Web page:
B arely a year into the job, Indian prime minister Narendra Modi is going on a second honeymoon, vigorously pressing forward ambitious structural reforms aimed at spurring the subcontinent’s growth. Indian investors and business leaders had been frustrated in late 2014 by Modi’s lack of action to modernise laws governing acquisition of land, foreign investment and the tax code. But the delay reflected the need to win control over state legislatures that elect representatives to the upper house of Parliament, where opposition to reform was strong.
Emboldened by key electoral victories in October, Modi ushered in 2015 with a wave of executive orders to ease investment restrictions and allow the central and state governments to acquire land to create industrial corridors. It is a risky strategy, as Parliament may yet oppose the reforms when they are put to a vote later this year. But there is a lot at stake – while the IMF recently predicted that India’s growth rate will surpass China’s sometime next year, India is short of capital and needs foreign investment. But many investors may be reluctant to make major commitments until reforms are final.
Modi is now moving quickly to spark an economic surge during his tenure. Property developers and investors are looking forward to the new approach. There is particularly good news for the property sector in the new government’s reform agenda. Relaxed guidelines for foreign investment, implementation of regulations to promote real estate investment trusts (REITs), increased funding for affordable housing and further spending for infrastructure projects are already breathing new vigour into the property sector. And for 2015, a range of further reforms appears likely to be implemented, including easing land acquisition, streamlining the taxation of REITs, establishing a modern real estate regulatory authority, and opening up of the retail sector.
Capital has already started moving. Private equity funds worth $955m (€843m), about Rs5,730 crore, flowed into the Indian real estate sector during the first nine months of 2014, compared with $754m for all of 2013, according to data from Indian research firm VCCEdge. Of the 29 transactions, most were residential real estate projects, as investors positioned for the residential real estate segment to benefit first from a recovery in the economy. “They want to put money in the beginning of the recovery curve rather than at the end of the curve,” said Sanjay Dutt, managing director of Cushman & Wakefield.
As in other property markets, all that capital is compressing returns. According to Vijay Wadhwa, chairman of The Wadhwa Group, one of the leading residential developers in Mumbai, private equity investors became more liberal with developers as capital became available in late-2014. As a result, targeted returns slipped from 24-26% to 20-22%. Wadhwa told Indian media he believed returns could decline to 16%.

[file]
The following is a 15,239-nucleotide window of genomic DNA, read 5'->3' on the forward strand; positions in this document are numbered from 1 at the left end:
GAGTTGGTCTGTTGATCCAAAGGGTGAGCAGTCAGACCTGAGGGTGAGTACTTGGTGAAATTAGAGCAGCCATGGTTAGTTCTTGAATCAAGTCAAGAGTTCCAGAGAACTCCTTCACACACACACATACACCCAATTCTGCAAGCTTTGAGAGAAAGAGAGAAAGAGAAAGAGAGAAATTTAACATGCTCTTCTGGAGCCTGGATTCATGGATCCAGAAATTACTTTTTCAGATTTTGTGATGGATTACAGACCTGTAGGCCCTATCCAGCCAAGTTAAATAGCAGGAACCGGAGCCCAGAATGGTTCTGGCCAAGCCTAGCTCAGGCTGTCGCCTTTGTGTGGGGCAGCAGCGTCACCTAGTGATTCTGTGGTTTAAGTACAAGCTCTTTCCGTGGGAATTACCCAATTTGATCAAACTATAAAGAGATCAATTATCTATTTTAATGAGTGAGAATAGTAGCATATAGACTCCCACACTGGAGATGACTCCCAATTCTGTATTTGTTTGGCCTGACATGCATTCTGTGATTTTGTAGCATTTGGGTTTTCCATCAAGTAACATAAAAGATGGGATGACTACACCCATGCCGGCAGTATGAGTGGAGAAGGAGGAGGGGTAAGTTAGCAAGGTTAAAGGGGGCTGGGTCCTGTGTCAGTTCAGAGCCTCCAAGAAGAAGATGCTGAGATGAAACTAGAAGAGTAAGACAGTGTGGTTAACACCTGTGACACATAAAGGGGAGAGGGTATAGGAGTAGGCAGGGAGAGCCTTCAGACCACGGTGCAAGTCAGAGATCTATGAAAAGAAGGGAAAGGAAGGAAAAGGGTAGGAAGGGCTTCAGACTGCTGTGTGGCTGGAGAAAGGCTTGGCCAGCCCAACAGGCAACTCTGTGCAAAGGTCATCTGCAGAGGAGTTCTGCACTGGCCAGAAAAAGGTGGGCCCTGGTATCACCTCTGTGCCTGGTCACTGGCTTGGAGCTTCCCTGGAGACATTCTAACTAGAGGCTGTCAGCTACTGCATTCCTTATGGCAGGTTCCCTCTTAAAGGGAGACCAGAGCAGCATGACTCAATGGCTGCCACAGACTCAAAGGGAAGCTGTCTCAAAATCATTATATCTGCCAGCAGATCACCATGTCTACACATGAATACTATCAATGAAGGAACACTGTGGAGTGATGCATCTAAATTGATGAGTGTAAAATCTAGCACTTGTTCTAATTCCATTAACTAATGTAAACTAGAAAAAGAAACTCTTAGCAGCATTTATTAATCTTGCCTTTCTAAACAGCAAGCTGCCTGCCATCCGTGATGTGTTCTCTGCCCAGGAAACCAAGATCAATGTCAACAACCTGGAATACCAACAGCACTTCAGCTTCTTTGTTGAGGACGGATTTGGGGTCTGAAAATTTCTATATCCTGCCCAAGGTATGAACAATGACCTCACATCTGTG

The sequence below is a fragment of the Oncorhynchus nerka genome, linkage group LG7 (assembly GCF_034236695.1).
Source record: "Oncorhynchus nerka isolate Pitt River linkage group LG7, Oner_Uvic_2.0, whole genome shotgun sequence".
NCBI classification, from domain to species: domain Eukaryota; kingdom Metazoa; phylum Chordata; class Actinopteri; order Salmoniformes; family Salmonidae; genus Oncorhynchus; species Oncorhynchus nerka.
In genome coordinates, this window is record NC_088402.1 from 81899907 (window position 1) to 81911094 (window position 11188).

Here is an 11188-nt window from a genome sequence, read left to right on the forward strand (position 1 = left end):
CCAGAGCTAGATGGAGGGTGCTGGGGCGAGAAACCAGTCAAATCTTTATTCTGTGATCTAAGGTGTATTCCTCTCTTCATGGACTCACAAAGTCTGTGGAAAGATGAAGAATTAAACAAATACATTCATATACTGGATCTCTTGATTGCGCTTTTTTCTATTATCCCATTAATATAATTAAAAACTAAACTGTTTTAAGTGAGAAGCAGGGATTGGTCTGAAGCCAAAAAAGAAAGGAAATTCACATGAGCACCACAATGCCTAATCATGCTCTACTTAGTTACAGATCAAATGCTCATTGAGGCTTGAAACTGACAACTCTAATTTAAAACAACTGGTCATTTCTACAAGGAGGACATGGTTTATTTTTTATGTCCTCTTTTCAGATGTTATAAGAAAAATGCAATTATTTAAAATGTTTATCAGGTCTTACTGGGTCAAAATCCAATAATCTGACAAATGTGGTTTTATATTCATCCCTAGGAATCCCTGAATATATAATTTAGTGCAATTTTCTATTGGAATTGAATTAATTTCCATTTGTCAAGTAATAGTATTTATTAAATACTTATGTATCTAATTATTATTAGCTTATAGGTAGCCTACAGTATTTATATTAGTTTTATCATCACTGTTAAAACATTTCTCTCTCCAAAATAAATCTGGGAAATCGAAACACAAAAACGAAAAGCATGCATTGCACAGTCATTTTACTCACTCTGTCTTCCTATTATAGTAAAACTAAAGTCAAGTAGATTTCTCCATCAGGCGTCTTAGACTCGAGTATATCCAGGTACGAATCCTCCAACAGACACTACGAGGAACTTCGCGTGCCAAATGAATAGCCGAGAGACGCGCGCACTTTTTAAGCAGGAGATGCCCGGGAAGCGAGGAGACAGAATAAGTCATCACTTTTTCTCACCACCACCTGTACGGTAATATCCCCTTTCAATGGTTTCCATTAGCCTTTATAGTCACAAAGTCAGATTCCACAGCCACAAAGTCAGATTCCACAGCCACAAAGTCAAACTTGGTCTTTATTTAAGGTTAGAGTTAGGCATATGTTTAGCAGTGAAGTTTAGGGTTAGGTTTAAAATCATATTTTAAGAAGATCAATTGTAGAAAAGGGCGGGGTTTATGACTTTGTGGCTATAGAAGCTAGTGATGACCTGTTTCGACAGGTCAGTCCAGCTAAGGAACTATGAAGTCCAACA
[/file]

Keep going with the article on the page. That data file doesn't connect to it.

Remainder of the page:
Mumbai’s history is a tale of epic real estate development
Private equity funds are scooping up some of the 800,000 unsold apartments in Mumbai, New Delhi and other major Indian cities. Indian investment managers such as Piramal Fund Management, headed by Indian billionaire Ajay Piramal, and Aditya Birla Financial Services Group have formed apartment funds, while Ramesh Jogani, former head of Indiareit, is reportedly raising an opportunity fund that will focus on Mumbai property. Opportunistic funds are the most utilised strategy targeting India, representing 82% of the number of vehicles raised and 85% of the total capital committed to private real estate funds, according to Preqin. Indiareit Apartment Fund, managed by Piramal, has raised more than Rs500 crore since its launch last summer.
That list of investment managers demonstrates that India is a local’s market. Preqin says more than 85% of India-focused real estate funds are managed by domestic fund managers. Major institutions have formed alliances to tap into the potential of building property for India’s growing middle class, such as Canada Pension Plan Investment Board’s 50-50 collaboration with Piramal to launch a rupee debt fund worth $500m to finance residential projects in major Indian cities.
The fundraising activity illustrates the impact of property industry reforms. Capital from funds enables developers to commit substantial numbers of residential units to institutional owners, typically at 25% less than the cost of in-place units in the same areas. Under new laws that require developers to set aside only 50% of funds received for units under construction in an escrow account backing completion of the projects (down from 70% before reform), developers have more cash available to fund new ventures.
Easier than ABD
Residential property in Mumbai would seem a good bet. The city’s history is also a tale of property development on an epic scale. Formed from seven islands that once housed colonies of fishermen plying the Indian Ocean, then-Bombay was moulded into a city by the mid-18th century Hornby Vellard Project, which filled the areas between the islands in an engineering feat reminiscent of Dutch efforts to reclaim land from the North Sea. With an estimated city population of 18.4m and a metropolitan area population of nearly 21m, Mumbai is the most populous city and metro area in India, and the eighth most populous city in the world. It is also the wealthiest city in India, and has the highest GDP of any city in South, West or Central Asia.